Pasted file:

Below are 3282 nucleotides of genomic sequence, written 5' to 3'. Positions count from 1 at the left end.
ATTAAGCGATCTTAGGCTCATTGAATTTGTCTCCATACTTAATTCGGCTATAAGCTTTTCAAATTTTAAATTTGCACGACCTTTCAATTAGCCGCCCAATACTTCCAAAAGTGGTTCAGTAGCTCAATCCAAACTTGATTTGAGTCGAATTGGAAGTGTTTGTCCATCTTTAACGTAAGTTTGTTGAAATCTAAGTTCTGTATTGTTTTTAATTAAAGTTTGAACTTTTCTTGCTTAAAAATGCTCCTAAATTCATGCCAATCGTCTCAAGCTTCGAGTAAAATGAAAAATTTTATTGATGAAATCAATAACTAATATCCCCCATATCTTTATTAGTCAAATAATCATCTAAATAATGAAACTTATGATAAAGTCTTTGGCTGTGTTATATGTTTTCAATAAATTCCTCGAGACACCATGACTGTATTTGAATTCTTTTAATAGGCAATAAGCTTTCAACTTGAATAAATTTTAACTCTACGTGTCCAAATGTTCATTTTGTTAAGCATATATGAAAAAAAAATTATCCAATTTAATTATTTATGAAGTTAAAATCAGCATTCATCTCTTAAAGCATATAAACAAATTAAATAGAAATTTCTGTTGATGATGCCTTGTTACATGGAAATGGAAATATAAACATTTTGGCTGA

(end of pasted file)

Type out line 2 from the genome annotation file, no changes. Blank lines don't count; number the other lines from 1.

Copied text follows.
ATTAAGCGATCTTAGGCTCATTGAATTTGTCTCCATACTTAATTCGGCTATAAGCTTTTCAAATTTTAAATTTGCACGACCTTTCAATTAGCCGCCCAATACTTCCAAAAGTGGTTCAGTAGCTCAATCCAAACTTGATTTGAGTCGAATTGGAAGTGTTTGTCCATCTTTAACGTAAGTTTGTTGAAATCTAAGTTCTGTATTGTTTTTAATTAAAGTTTGAACTTTTCTTGCTTAAAAATGCTCCTAAATTCATGCCAATCGTCTCAAGCTTCGAGTAAAATGAAAAATTTTATTGATGAAATCAATAACTAATATCCCCCATATCTTTATTAGTCAAATAATCATCTAAATAATGAAACTTATGATAAAGTCTTTGGCTGTGTTATATGTTTTCAATAAATTCCTCGAGACACCATGACTGTATTTGAATTCTTTTAATAGGCAATAAGCTTTCAACTTGAATAAATTTTAACTCTACGTGTCCAAATGTTCATTTTGTTAAGCATATATGAAAAAAAAATTATCCAATTTAATTATTTATGAAGTTAAAATCAGCATTCATCTCTTAAAGCATATAAACAAATTAAATAGAAATTTCTGTTGATGATGCCTTGTTACATGGAAATGGAAATATAAACATTTTGGCTGA